The pioneering cryptozoological writer Bernard Heuvelmans was once told that sea serpent sightings appeared in the paper because summer was "the silly season" when reported needed to fill the paper up and were happy to put in some fanciful topics. No one can actually find such a pattern, and having more sighting reports of lake, river, and seacoast animals is pretty easily explained by the fact there are more people on and around the water in summer to either 1) see mysterious creatures, or 2) see things they mistake for mysterious creatures.
As Loren Coleman writes here, August 2013 got really busy. Chronologically, in early August, David Elder, an amateur photographer, saw something in Loch Ness. He got both still photographs and video. Loren reports that Henry Bauer and Gary Campbell, veteran Loch investigators, think Elder photographed a wave or wake effect, which is probably right but, of course, disappointing. At Loch Morar, two people reported a 20-foot creature. It was seen three times in two days and photographed (alas, inconclusively).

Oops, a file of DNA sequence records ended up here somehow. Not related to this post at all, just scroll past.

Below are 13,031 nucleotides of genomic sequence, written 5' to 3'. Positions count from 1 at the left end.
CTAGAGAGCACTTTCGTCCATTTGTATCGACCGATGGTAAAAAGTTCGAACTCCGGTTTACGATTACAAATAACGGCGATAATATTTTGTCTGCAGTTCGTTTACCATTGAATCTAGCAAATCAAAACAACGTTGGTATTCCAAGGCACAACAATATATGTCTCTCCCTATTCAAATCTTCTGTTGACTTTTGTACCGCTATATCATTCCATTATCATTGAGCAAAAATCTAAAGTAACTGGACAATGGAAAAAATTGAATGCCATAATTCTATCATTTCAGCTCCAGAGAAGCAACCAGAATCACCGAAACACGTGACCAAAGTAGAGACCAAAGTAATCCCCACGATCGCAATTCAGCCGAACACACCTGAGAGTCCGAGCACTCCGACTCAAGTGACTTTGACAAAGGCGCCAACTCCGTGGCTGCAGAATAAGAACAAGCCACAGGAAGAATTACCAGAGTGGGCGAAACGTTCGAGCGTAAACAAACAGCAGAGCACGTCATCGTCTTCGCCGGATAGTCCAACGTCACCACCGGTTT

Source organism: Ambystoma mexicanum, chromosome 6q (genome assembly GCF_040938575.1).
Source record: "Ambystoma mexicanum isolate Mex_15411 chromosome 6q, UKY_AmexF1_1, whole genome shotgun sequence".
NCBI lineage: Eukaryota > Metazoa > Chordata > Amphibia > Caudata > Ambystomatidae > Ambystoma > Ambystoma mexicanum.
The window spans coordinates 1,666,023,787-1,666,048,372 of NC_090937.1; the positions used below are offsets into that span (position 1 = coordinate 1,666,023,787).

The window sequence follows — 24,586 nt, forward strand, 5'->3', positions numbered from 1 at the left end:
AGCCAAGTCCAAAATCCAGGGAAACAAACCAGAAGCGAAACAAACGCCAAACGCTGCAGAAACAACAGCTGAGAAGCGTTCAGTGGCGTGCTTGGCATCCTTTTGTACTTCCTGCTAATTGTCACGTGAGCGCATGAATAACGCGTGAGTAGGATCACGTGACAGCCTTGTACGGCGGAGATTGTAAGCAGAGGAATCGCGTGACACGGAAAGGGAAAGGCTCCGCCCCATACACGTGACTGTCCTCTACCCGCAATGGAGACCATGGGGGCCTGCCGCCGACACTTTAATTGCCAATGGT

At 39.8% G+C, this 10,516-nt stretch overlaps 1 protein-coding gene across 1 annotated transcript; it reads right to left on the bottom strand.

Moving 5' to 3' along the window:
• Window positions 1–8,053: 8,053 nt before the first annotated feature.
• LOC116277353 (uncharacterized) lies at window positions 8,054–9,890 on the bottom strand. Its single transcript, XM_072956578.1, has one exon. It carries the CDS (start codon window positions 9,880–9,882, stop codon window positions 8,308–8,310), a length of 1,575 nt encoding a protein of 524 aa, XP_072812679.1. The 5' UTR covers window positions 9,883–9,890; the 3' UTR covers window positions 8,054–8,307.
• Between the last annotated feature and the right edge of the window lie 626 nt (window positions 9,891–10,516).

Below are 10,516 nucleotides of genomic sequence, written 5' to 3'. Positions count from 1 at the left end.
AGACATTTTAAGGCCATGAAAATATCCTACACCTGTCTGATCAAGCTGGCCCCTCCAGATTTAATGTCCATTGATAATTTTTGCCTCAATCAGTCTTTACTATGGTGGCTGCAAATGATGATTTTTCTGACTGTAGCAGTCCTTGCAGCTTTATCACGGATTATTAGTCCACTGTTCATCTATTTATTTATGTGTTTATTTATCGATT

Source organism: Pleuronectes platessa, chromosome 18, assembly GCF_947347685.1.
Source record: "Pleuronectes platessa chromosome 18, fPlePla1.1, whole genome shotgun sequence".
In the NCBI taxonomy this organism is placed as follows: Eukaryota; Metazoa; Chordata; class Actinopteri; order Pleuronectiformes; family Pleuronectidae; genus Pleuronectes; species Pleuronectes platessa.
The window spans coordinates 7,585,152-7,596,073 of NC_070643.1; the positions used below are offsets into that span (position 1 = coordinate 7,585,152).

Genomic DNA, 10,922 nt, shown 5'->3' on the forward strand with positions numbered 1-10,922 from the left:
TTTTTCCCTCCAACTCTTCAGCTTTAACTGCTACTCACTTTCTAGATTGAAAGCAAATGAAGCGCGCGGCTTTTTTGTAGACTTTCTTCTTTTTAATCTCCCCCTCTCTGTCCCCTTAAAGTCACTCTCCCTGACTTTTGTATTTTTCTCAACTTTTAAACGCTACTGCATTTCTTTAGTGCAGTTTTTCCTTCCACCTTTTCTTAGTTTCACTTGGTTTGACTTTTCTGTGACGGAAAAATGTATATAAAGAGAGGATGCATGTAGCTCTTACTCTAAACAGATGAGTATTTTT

Two men kayaking off Acadia National Park in Maine reported a "sea serpent" swimming by with a three-foot-long head covered with scales. A swimming creature off that coast might well be a moose (despite their ungainly appearance, these big lummoxes are actually nimble on land and swim well enough that they are often seen crossing water to favorite grazing spots or whatever else turns a moose on.) The three-foot length could be the product of excited exaggeration. The scales are odd: wet, ruffled-up fur can look like anything besides what it is, but I'm not sure about scales. On the other hand, as cryptozoological researcher Jay Cooney points out here, elephant seal hide can look like scales, too.
So do we have an outbreak of unclassified aquatic creatures, or just a coincidental conflux of mistakes? The conservative choice is the latter, and I personally don't hold out hope for any of the "lake monsters." But I would like to have been in that kayak....